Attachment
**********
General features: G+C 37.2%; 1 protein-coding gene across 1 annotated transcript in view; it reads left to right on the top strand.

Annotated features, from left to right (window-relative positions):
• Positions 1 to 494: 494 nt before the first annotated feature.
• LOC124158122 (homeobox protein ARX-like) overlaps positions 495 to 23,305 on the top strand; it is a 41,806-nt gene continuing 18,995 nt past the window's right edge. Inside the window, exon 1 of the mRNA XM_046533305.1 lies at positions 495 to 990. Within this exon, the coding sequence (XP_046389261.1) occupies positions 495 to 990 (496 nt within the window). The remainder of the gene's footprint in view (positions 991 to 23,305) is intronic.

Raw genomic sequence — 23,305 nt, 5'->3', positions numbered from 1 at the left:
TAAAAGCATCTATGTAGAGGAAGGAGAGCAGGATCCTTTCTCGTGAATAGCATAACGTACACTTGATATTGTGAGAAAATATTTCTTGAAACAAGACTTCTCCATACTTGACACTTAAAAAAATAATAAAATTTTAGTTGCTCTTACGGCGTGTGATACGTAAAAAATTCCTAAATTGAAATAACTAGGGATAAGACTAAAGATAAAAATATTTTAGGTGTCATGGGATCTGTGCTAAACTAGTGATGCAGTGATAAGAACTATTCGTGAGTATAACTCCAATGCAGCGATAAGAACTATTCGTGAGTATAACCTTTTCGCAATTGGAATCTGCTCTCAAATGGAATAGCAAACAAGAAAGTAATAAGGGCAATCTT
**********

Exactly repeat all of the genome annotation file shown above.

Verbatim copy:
General features: G+C 37.2%; 1 protein-coding gene across 1 annotated transcript in view; it reads left to right on the top strand.

Annotated features, from left to right (window-relative positions):
• Positions 1 to 494: 494 nt before the first annotated feature.
• LOC124158122 (homeobox protein ARX-like) overlaps positions 495 to 23,305 on the top strand; it is a 41,806-nt gene continuing 18,995 nt past the window's right edge. Inside the window, exon 1 of the mRNA XM_046533305.1 lies at positions 495 to 990. Within this exon, the coding sequence (XP_046389261.1) occupies positions 495 to 990 (496 nt within the window). The remainder of the gene's footprint in view (positions 991 to 23,305) is intronic.

Raw genomic sequence — 23,305 nt, 5'->3', positions numbered from 1 at the left:
TAAAAGCATCTATGTAGAGGAAGGAGAGCAGGATCCTTTCTCGTGAATAGCATAACGTACACTTGATATTGTGAGAAAATATTTCTTGAAACAAGACTTCTCCATACTTGACACTTAAAAAAATAATAAAATTTTAGTTGCTCTTACGGCGTGTGATACGTAAAAAATTCCTAAATTGAAATAACTAGGGATAAGACTAAAGATAAAAATATTTTAGGTGTCATGGGATCTGTGCTAAACTAGTGATGCAGTGATAAGAACTATTCGTGAGTATAACTCCAATGCAGCGATAAGAACTATTCGTGAGTATAACCTTTTCGCAATTGGAATCTGCTCTCAAATGGAATAGCAAACAAGAAAGTAATAAGGGCAATCTT